Alex knew about the Tsinghua Global MBA at Tsinghua University School of Economics and Management before enrolling. His now father-in-law is Steven White, associate professor of entrepreneurship and strategy at Tsinghua.
Alex writing his thesis in a small village by the Great Wall
The MBA program is also run in partnership with MIT Sloan, giving students the option to go to MIT to complete a dual degree (Tsinghua MBA + MIT Master of Science in Management Studies) in their second year.
Alex compared Tsinghua to other international schools and US schools like Stanford, but with the added bonus of a full tuition scholarship and support from the Chinese government, Tsinghua stood out.
“It was also clear to me that the world’s economic center was shifting to Asia,” he explains. “At the time, I only really knew about China from reading the Economist and discussions with my father-in-law, so I thought: What would my experience be like if came to Beijing?
“I’d always wanted to live abroad and the MBA seemed like the ideal way to kickstart an international career. My thought was if I go to Tsinghua and China is a terrible fit, I will go to MIT for the second year and I’ll be back in the US. I’ll have two excellent brand names on my resume; I’ll have had an interesting experience; and I’ll be able to go back to Silicon Valley and do something more strategic in tech. Any downside was completely capped.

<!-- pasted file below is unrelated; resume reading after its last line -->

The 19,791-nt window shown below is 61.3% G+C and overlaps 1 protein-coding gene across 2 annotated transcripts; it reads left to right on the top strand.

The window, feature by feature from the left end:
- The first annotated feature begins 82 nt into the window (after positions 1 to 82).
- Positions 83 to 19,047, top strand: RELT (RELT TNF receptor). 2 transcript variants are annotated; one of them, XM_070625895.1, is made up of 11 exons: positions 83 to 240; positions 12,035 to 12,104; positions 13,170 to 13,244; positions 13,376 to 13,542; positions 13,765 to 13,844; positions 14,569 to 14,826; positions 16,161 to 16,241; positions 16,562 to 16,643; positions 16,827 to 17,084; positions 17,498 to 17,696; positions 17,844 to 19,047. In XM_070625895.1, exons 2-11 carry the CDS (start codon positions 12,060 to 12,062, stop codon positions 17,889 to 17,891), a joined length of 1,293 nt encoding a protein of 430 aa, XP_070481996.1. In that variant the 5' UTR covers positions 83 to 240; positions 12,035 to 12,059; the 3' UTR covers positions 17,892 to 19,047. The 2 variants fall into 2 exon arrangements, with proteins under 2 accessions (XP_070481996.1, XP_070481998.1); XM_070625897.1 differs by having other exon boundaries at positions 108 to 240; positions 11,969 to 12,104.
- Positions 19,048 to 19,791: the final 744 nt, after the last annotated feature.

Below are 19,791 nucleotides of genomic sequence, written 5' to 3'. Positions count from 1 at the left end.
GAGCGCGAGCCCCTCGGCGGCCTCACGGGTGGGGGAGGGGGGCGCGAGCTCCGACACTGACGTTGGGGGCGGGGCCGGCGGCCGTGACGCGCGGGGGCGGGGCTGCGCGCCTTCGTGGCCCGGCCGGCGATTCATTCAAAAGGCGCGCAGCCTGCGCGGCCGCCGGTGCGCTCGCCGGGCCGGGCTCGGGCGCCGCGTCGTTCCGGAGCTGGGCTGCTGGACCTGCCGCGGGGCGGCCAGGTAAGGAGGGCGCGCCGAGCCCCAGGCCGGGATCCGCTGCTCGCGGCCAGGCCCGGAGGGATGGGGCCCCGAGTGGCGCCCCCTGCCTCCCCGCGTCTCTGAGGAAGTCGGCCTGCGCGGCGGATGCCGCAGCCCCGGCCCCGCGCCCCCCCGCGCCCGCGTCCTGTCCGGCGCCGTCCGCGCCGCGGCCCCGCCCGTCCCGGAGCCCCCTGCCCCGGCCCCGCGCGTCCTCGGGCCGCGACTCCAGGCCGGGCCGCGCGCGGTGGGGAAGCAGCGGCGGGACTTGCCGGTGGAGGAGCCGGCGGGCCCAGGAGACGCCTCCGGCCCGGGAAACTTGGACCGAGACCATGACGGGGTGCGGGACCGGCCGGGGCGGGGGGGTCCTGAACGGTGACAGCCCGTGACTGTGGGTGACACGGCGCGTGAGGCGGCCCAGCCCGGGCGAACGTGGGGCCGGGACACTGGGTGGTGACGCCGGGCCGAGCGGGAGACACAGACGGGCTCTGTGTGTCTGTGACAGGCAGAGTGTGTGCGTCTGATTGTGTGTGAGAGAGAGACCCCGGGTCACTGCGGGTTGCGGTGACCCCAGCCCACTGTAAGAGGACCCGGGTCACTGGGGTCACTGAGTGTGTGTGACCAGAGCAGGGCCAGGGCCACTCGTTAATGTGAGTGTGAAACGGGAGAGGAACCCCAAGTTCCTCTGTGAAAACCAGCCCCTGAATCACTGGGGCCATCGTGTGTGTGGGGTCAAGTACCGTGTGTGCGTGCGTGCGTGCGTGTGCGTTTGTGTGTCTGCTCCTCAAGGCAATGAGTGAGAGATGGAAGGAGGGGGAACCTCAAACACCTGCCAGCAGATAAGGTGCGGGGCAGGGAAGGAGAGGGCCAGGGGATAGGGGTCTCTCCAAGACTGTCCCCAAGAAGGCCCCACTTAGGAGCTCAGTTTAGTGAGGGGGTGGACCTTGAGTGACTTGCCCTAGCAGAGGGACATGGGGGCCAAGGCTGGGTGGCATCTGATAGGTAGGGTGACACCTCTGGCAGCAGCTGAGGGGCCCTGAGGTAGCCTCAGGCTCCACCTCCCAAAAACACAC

“The upside was: What if this is a game-changing career move and the MBA is the way I can unlock that?"
Three days after getting married, Alex and his wife left their home and jobs in San Francisco behind. “We went straight from our wedding to honeymoon in France,” he says, “and literally with the same bags we went to Beijing!”
China MBA experience
Alex arrived in China on a tourist visa three months before the Tsinghua MBA program started, using the time to take Mandarin classes five days a week. Even so, his first few months in Beijing, with little Mandarin, were a challenge. “The first time we went to a store, it took us maybe two hours to translate labels and know what the heck we were buying!” Alex laughs.
“Finding communication difficult was the fuel to study every day. I also found the best method to studying Chinese was talking with the Beijing taxi drivers. They are so bored they are willing to humor you even if you’re spewing terrible Chinese!”